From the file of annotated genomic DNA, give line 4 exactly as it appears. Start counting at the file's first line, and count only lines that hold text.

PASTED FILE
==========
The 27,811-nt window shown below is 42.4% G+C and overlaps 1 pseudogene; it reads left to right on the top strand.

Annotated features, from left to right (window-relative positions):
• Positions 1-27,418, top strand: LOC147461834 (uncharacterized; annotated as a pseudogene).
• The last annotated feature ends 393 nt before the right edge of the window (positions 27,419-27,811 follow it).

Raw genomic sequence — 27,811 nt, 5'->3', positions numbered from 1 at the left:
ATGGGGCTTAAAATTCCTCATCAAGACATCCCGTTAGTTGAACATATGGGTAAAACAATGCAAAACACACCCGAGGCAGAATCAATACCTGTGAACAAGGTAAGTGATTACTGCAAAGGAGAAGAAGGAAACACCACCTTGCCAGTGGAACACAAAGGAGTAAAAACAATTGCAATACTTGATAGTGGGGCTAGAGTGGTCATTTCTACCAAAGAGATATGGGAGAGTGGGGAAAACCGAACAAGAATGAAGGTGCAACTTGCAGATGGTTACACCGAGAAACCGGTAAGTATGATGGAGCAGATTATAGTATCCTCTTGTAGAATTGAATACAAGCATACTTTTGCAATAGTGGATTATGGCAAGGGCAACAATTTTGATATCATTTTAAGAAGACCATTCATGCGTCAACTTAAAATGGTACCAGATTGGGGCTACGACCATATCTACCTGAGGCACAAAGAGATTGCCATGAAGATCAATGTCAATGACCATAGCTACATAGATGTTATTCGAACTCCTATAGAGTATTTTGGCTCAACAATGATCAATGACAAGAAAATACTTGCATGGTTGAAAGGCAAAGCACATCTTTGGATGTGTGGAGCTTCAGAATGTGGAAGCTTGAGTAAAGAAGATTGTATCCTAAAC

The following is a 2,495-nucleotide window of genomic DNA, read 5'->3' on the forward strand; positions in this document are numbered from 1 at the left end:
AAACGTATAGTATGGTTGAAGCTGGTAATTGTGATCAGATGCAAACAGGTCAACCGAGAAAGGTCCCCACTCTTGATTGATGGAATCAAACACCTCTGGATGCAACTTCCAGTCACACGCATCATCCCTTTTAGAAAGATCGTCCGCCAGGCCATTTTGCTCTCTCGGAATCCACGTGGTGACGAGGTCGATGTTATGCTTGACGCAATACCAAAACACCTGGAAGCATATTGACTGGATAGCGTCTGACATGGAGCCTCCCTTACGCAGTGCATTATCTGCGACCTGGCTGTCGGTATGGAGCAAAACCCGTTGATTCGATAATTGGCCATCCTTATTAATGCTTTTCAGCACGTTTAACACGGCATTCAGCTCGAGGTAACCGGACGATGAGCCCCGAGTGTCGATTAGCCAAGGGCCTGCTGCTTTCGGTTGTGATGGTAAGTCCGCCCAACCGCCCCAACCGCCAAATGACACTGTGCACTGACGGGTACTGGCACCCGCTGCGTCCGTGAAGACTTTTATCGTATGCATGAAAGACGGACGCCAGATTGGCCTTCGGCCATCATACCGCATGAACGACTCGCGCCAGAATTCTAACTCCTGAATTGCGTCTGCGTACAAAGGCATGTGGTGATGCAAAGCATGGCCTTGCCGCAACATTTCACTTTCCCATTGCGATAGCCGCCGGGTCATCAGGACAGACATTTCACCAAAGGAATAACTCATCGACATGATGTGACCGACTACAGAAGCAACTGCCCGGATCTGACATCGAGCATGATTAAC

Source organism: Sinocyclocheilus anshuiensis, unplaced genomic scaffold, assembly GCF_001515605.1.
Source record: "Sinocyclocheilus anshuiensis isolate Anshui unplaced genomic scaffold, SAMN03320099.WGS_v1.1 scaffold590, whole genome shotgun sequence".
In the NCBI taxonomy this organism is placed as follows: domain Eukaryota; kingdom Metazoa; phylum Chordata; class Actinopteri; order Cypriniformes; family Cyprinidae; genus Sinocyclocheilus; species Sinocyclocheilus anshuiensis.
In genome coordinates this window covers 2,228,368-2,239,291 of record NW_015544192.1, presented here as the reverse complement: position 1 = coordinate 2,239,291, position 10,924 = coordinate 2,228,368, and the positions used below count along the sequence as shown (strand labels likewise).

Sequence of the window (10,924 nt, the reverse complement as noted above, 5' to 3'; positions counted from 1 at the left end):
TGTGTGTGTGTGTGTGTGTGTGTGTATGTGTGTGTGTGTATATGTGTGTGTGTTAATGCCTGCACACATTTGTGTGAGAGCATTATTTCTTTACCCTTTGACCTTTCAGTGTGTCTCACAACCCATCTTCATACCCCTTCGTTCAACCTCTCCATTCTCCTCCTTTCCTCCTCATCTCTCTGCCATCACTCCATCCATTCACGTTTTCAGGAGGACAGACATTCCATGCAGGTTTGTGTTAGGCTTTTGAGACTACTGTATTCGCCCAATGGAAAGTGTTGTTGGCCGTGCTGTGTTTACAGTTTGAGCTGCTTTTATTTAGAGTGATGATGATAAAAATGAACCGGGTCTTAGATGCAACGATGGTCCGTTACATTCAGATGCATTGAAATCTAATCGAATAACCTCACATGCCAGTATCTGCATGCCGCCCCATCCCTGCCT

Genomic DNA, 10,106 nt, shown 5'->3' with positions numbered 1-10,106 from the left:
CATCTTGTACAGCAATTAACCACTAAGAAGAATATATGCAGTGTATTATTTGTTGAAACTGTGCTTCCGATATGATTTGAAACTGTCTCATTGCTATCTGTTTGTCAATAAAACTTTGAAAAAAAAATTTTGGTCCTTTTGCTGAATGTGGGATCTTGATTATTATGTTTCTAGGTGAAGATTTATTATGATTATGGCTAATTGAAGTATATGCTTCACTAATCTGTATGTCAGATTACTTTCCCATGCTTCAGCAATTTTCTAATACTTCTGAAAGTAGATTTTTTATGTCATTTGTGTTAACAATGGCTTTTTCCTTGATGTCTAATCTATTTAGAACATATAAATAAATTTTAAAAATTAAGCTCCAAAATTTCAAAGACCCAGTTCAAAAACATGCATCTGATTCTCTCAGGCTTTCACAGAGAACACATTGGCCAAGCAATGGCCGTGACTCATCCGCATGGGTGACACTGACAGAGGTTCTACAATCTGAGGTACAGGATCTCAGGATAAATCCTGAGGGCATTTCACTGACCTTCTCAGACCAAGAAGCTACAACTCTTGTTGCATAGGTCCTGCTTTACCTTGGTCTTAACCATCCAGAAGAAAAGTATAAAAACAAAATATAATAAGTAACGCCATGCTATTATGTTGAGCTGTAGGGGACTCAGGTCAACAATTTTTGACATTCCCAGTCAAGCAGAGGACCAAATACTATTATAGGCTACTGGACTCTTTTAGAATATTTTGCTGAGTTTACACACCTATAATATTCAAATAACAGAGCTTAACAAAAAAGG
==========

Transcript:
• The last annotated feature ends 393 nt before the right edge of the window (positions 27,419-27,811 follow it).